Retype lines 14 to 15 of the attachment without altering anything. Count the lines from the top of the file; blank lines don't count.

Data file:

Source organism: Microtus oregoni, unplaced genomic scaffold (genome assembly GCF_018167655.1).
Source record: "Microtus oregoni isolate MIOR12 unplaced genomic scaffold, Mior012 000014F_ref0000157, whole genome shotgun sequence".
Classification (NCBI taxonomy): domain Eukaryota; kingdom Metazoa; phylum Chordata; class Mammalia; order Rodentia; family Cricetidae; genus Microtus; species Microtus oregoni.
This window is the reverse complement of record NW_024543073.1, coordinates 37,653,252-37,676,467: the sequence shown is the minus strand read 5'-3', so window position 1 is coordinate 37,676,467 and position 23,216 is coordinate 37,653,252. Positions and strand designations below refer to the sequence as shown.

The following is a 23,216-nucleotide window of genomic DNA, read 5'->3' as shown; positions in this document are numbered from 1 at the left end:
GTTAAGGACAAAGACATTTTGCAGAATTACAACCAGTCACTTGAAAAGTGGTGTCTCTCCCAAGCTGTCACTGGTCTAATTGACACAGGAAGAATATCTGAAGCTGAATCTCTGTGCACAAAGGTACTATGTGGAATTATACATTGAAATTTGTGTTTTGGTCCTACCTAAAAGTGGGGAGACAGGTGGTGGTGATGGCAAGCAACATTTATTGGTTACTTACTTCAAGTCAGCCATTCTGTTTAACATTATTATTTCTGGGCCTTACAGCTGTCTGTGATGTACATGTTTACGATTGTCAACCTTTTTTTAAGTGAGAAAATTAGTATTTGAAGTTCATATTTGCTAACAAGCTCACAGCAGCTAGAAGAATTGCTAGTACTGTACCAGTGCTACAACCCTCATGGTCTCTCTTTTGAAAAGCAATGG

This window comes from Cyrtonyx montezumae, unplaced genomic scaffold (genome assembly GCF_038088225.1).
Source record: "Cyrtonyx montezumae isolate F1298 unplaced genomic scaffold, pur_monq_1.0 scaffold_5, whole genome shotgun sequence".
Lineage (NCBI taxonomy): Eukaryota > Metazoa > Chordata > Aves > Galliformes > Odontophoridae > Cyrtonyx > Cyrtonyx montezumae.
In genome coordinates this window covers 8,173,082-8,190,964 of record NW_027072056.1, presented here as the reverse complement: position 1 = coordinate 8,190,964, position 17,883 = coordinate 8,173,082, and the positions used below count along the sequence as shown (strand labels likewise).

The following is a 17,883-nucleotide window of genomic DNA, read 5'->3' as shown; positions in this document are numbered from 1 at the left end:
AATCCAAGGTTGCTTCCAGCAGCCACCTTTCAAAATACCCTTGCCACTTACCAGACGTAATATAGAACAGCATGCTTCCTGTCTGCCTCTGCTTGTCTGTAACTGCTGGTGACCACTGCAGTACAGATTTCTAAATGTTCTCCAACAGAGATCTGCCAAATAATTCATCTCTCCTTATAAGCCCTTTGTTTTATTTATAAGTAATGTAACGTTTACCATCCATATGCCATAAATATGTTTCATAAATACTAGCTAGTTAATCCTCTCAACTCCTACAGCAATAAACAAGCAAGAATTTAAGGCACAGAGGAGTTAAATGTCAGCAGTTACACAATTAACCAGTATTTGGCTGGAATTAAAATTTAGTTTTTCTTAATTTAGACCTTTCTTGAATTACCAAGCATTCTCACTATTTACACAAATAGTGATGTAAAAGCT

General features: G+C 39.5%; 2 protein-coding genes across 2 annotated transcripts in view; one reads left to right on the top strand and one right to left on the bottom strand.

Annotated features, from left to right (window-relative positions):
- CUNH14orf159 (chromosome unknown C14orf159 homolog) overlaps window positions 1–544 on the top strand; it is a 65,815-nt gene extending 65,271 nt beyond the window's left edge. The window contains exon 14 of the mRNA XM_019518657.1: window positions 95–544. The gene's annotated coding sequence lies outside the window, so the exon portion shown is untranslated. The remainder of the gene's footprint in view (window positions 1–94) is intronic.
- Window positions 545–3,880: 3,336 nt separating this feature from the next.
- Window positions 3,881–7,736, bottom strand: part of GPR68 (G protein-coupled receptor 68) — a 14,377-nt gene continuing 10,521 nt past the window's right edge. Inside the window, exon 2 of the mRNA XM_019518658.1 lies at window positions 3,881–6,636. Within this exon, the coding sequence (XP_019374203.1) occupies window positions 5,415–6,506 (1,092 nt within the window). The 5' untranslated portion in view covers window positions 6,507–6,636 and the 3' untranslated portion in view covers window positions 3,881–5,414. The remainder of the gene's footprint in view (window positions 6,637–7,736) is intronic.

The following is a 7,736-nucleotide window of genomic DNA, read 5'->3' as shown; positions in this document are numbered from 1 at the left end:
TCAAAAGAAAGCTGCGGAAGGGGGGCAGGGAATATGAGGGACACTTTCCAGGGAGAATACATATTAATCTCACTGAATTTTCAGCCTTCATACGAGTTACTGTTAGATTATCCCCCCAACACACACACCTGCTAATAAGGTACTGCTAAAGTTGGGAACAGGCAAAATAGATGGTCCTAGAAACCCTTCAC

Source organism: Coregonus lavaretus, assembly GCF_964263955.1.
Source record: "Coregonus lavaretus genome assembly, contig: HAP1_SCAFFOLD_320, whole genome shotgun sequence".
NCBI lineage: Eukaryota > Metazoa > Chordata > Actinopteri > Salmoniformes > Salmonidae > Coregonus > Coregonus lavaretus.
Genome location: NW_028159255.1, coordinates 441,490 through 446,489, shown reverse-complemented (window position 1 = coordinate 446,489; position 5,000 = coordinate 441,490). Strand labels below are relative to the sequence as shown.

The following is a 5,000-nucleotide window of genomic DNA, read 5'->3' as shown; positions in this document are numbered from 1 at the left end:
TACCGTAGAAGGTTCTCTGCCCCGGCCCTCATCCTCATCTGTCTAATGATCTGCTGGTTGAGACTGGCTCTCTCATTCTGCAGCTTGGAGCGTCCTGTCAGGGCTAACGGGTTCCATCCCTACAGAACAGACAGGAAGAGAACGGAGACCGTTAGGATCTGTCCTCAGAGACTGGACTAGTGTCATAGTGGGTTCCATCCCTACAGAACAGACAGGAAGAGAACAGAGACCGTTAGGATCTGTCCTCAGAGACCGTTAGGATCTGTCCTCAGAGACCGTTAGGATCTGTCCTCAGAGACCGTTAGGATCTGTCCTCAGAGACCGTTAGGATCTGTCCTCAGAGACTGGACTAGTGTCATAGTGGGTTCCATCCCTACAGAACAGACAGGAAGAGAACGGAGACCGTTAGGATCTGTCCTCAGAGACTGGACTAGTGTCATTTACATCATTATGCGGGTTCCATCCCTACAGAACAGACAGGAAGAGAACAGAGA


Annotated features, from left to right (window-relative positions):
- CUNH14orf159 (chromosome unknown C14orf159 homolog) overlaps window positions 1–544 on the top strand; it is a 65,815-nt gene extending 65,271 nt beyond the window's left edge. The window contains exon 14 of the mRNA XM_019518657.1: window positions 95–544. The gene's annotated coding sequence lies outside the window, so the exon portion shown is untranslated. The remainder of the gene's footprint in view (window positions 1–94) is intronic.